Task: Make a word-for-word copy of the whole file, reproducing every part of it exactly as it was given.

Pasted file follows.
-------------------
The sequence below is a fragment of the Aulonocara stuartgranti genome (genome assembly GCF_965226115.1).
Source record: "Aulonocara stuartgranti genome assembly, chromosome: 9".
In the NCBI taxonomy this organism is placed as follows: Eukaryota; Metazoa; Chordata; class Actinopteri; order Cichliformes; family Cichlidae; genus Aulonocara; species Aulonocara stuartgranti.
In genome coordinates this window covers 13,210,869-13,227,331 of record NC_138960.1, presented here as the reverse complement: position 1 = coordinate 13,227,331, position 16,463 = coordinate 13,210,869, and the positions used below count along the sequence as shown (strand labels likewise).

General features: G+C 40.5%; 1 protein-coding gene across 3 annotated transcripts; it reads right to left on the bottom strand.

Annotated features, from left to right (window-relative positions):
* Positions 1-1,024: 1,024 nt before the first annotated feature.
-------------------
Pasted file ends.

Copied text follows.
The sequence below is a fragment of the Aulonocara stuartgranti genome (genome assembly GCF_965226115.1).
Source record: "Aulonocara stuartgranti genome assembly, chromosome: 9".
In the NCBI taxonomy this organism is placed as follows: Eukaryota; Metazoa; Chordata; class Actinopteri; order Cichliformes; family Cichlidae; genus Aulonocara; species Aulonocara stuartgranti.
In genome coordinates this window covers 13,210,869-13,227,331 of record NC_138960.1, presented here as the reverse complement: position 1 = coordinate 13,227,331, position 16,463 = coordinate 13,210,869, and the positions used below count along the sequence as shown (strand labels likewise).

General features: G+C 40.5%; 1 protein-coding gene across 3 annotated transcripts; it reads right to left on the bottom strand.

Annotated features, from left to right (window-relative positions):
* Positions 1-1,024: 1,024 nt before the first annotated feature.